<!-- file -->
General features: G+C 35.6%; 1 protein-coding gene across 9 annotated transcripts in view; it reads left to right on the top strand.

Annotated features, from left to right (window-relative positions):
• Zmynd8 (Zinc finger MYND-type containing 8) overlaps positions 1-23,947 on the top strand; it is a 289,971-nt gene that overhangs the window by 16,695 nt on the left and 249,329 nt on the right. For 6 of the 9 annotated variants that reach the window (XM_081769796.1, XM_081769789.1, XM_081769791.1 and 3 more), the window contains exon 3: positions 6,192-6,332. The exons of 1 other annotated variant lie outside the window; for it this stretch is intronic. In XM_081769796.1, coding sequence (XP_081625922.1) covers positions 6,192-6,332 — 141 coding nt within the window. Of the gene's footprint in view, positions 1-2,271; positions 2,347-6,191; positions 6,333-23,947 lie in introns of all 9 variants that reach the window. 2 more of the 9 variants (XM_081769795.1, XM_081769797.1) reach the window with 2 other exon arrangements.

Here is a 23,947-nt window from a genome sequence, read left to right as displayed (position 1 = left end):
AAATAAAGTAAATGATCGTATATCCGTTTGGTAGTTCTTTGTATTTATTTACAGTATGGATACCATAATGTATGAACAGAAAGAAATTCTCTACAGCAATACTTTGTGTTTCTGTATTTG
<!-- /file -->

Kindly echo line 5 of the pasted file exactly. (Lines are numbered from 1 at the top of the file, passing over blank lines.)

AAATAAAGTAAATGATCGTATATCCGTTTGGTAGTTCTTTGTATTTATTTACAGTATGGATACCATAATGTATGAACAGAAAGAAATTCTCTACAGCAATACTTTGTGTTTCTGTATTTG